In the same way UK residents will most likely ‘pick their favourites’ when it comes to attending real life events. The majority of the country is slowly getting used to a more positive double vaccination situation, which still comes with the risks of contracting new variants of Covid-19. Understandably individuals are weighing up the pros and cons of taking some risks and also spending precious travel money and time, to see loved ones they wish to physically be in company with, after several long seasons apart.

Much of the population has got used to saving, reallocating or not spending their ‘going out money’ in the way they did before March 2020 and they like it. City centres and creative arts venues will have to work very hard to tempt the general population ‘back out there’ again and meet up IRL (In Real Life). The promise of ‘unmissable’ days out, ‘unforgettable evenings’ and ‘incredible live performances’ that are only available on their premises will be buzzwords to tempt back a cautious public.

It is unlikely that virtual reality or any more sophisticated technology will overtake a video conference call in the short term or even within the next decade. This is because a lot of this advanced technology is very new, expensive and relies on complicated headsets that have to be fitted and cannot be shared easily in a socially distanced antibacterial manner.

When better VR solutions come onto the market it could transform the type of futuristic, imaginative and 3 dimensional experiences that adults can share with their close network. The immersive experiences that gamers now enjoy online together will no doubt be developed in fresh, exciting and amazing ways but this is quite far into the future, for most friends and families at this time.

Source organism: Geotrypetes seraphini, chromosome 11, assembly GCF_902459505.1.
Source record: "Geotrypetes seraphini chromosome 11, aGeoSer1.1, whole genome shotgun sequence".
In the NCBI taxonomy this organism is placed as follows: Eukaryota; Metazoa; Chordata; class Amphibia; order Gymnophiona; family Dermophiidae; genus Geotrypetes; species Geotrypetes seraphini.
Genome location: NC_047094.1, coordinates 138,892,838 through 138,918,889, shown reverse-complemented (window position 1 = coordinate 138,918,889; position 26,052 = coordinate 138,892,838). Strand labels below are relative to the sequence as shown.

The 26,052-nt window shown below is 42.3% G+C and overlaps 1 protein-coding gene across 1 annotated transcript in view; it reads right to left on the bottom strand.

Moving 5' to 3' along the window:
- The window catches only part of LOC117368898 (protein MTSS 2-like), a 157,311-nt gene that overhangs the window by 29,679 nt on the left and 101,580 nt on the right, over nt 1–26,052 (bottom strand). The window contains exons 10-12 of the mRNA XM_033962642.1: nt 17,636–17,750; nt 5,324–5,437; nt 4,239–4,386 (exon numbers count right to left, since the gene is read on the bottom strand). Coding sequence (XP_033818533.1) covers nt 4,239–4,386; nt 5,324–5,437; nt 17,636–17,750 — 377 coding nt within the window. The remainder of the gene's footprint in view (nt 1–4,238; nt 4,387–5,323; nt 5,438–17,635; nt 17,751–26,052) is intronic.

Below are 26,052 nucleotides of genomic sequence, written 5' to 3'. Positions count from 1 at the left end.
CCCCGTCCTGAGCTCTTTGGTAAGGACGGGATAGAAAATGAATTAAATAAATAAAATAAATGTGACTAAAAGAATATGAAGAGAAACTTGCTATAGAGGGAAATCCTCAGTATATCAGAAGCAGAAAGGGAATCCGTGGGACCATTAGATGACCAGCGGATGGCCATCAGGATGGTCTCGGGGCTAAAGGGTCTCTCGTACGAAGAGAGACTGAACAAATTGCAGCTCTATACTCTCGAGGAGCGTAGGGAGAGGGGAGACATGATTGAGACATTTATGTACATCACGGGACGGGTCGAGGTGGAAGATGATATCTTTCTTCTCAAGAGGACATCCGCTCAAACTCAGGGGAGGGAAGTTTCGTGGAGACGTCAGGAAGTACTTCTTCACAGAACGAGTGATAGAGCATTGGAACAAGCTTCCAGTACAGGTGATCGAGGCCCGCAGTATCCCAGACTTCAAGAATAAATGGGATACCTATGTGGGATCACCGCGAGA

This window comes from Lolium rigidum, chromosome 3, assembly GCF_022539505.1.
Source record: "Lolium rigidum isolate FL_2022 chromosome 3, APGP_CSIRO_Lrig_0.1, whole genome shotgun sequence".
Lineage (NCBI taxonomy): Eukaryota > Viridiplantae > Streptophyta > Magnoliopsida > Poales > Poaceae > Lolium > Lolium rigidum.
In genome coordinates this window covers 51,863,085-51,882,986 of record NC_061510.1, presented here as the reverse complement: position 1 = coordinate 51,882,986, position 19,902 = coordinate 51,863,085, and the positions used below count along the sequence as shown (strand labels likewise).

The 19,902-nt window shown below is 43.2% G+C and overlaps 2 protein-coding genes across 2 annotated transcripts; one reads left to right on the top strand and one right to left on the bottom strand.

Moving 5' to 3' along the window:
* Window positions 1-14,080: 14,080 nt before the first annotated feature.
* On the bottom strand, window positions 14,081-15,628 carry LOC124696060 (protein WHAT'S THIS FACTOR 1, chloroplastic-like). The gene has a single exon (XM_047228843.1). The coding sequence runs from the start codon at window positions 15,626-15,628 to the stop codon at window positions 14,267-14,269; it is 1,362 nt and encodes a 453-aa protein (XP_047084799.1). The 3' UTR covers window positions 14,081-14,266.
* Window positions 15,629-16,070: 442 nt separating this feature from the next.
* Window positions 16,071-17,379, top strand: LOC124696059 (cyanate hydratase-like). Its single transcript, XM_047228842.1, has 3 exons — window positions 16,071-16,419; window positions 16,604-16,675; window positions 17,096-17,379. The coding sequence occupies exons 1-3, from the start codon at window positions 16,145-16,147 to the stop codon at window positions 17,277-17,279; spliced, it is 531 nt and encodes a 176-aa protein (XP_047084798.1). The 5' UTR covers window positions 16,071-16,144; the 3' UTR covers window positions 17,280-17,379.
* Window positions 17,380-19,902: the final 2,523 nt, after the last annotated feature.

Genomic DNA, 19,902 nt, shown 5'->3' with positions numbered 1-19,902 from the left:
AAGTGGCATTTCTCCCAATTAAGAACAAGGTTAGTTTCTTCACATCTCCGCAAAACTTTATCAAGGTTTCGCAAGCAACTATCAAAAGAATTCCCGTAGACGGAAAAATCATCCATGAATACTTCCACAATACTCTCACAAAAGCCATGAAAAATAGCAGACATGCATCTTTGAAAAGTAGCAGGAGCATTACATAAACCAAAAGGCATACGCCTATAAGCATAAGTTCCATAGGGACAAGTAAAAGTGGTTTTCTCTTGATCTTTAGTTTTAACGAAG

As long as we have the freedom to meet up in public venues again there will always be men, women and young people who will choose to only use digital technology for work purposes and politely decline any more social zooming in their spare time. For the average citizen a zoom or social media occasion with leisure clubs, colleagues, close buddys or their own relations is bound to be part of the diverse mix of social events they attend in any month or two.

Some folk will continue to love the informality of only dressing from the waist up if they feel like it. We might as well all get used to those awkward silences, unavoidable technical hitches and unexpected gremlins upsetting our online applecart as we meet up en masse. Like it or loathe it, it looks like virtual social meetings and zoom parties are here to stay.

For more information on this topic check out these HotEnough.com related articles What’s Still Cool About Social Event Zooming in the UK? and also High Street Retailers Put the Pleasure into Lifestyle Inspired Leisure Events 


(1) ‘Now that all of UK retail has reopened, what’s next?’ Georgia Wright, 10 May 2021 ‘Now that all of UK retail has reopened, what’s next?’ Georgia Wright, Retail Gazette

(2) ‘Eurovision 2021: Viewers react to UK entry’s ‘harsh’ and ‘hilarious’ zero points score’ Louis Chilton, The Independent, 22 May 2021 ‘Eurovision 2021: Viewers react to UK entry’s ‘harsh’ and ‘hilarious’ zero points score’ Louis Chilton, The Independent